Clusters of Vacant Housing Await

Clusters of Vacant Housing Await - Pittsburgh's slowly emerging landbank


Pittsburgh’s slowly emerging land bank

One year after the City of Pittsburgh passed an ordinance enabling it to create a land bank, the new tool for addressing vacant and blighted properties on a large scale remains a work in progress. Whenever it is ready, it will have plenty of work to do.

Some 12.8 percent of housing in the city is vacant, according to the U.S. Census Bureau’s 2010 decennial census. But in more than 30 neighborhoods, 18 percent or more of the housing is vacant.

Such pockets of high concentrations of vacancy have the potential to destabilize neighborhoods, prevent tax revenue from flowing into the communities and lower property values.

Widespread problem

City neighborhoods with higher than 18 percent vacant housing units include Marshall-Shadeland, Hays, Upper Hill and the Strip District. Neighborhoods such as Hazelwood, Garfield and Manchester have more than 20 percent vacant housing, according to census data.

Vacant Housing in Pittsburgh Neighborhoods - 2010

The three neighborhoods with the highest rates of vacant housing in the city are St. Clair, where 49.7 percent of housing is vacant; Allegheny Center where the rate is 48.5 percent; and Northview Heights, where 36.4 percent of houses stand vacant.

Why blighted properties remain has a lot to do with how difficult and lengthy it is to clear title on the properties, according to Sabina Deitrick, co-director of the Urban and Regional Analysis Program at the University of Pittsburgh’s University Center for Social and Urban Research. “Then, it’s putting together a collection of properties that can be meaningful. In old cities, there’s a lot of single properties, but then you end up with a dot map that’s not going to help redevelopment, so [you need to] put together contiguous problem properties.”

Land banks emerge

A dysfunctional housing market typifies neighborhoods with high concentrations of vacant problematic properties and signals the need for an outside intervention. Land banks have become an increasingly popular tool for addressing vacancy and helping to turn around such markets.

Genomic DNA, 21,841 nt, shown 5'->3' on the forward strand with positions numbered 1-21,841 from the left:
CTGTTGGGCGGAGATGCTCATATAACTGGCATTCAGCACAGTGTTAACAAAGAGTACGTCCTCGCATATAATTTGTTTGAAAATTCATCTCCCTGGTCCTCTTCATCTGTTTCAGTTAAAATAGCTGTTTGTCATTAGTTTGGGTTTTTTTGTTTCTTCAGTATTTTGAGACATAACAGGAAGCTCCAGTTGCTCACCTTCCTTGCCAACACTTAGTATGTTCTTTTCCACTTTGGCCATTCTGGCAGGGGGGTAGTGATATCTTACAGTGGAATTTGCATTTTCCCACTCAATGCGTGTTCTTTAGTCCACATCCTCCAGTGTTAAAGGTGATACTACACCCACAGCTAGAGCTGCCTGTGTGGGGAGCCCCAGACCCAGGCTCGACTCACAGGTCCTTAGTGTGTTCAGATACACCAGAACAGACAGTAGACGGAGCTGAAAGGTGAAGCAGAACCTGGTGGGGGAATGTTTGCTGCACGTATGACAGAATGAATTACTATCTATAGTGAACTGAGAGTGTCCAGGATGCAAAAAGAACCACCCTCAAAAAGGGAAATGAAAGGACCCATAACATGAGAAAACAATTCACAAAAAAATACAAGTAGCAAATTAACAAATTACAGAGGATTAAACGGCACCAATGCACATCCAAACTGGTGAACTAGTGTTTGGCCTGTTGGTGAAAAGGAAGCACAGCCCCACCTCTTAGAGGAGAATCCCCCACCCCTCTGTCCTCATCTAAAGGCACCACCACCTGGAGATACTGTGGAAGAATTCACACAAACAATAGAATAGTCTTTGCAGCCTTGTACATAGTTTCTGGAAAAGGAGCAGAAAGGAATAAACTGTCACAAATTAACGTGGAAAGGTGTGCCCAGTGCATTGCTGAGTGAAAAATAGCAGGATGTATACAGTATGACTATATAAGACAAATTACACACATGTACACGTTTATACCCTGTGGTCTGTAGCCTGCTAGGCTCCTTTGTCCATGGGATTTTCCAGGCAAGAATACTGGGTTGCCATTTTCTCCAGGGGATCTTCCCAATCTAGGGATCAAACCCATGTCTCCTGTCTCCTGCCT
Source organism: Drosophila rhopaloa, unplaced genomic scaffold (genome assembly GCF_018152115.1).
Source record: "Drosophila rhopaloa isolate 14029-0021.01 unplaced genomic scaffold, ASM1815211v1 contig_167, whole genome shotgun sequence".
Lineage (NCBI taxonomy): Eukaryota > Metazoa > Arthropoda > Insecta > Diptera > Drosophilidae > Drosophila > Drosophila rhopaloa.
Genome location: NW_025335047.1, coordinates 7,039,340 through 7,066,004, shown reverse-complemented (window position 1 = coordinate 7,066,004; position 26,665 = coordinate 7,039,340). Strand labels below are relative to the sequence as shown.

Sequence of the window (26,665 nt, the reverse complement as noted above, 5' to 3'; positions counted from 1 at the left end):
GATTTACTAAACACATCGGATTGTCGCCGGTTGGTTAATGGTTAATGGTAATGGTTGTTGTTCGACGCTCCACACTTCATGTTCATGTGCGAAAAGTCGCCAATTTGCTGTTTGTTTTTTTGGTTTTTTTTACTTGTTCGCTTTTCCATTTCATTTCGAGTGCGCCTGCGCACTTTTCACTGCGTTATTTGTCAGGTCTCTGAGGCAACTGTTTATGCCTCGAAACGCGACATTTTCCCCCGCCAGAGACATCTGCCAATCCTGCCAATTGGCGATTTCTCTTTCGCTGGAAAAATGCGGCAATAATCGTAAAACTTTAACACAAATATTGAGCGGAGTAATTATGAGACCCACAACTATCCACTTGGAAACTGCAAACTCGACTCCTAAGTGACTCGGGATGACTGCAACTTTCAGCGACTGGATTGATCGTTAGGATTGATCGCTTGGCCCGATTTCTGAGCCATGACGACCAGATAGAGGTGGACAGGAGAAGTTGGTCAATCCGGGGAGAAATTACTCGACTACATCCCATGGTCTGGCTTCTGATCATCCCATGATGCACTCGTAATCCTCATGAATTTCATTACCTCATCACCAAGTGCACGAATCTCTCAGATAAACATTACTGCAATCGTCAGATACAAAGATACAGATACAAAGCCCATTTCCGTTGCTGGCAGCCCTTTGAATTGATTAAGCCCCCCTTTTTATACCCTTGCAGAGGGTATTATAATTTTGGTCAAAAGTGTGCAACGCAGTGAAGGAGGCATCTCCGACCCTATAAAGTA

“Land banks are needed where there’s not other investment. The neighborhoods where the market is working you don’t have to worry about vacant property. Land banks are when buildings don’t have value,” said Deitrick.

Land banking is the most potent legal tool yet for acquiring large numbers of problem properties and setting them on a path toward redevelopment by selling them, renovating them or demolishing them and repurposing the property.

“Land banking allows you to look at different places and effect change at scale. You can have the best plans in the world, if you don’t have site control it doesn’t matter,” said Bethany Davidson, Neighborhood Policy Director, Pittsburgh Community Reinvestment Group.

A 2012 state law opened the door to local governments, community development organizations and others to create land banks. The City of Pittsburgh passed an ordinance to establish a land bank in April 2014.

Slow to develop

The city’s land bank hasn’t acquired a single property and still has a way to go before it does. It is still in the process of organizing, which includes seating a full board of appointees. Then the work begins to define its powers and role and how it will function.

“The work that will happen in the land bank is a lot of legal work in terms of policies and procedures understanding how the land bank will operate and how it fits in with the overall vision of how we restructure how we recycle property,” said Kevin Acklin, chief of staff to the mayor and chief development officer, City of Pittsburgh.

It might be another year before the land bank is ready to begin putting together a portfolio of vacant, tax-delinquent properties available to those who want to return them to productive use.

Community development groups are looking ahead to a future with a streamlined land recycling process in the city and land banking expedites a new path for a vacant and derelict properties. “I think people are cautiously optimistic that a system shift toward proactive land recycling will make this at least a little easier,” said Davidson. “Groups are a little more hopeful at the same time. This has widely been recognized as a key component in true neighborhood revitalization for a long time.”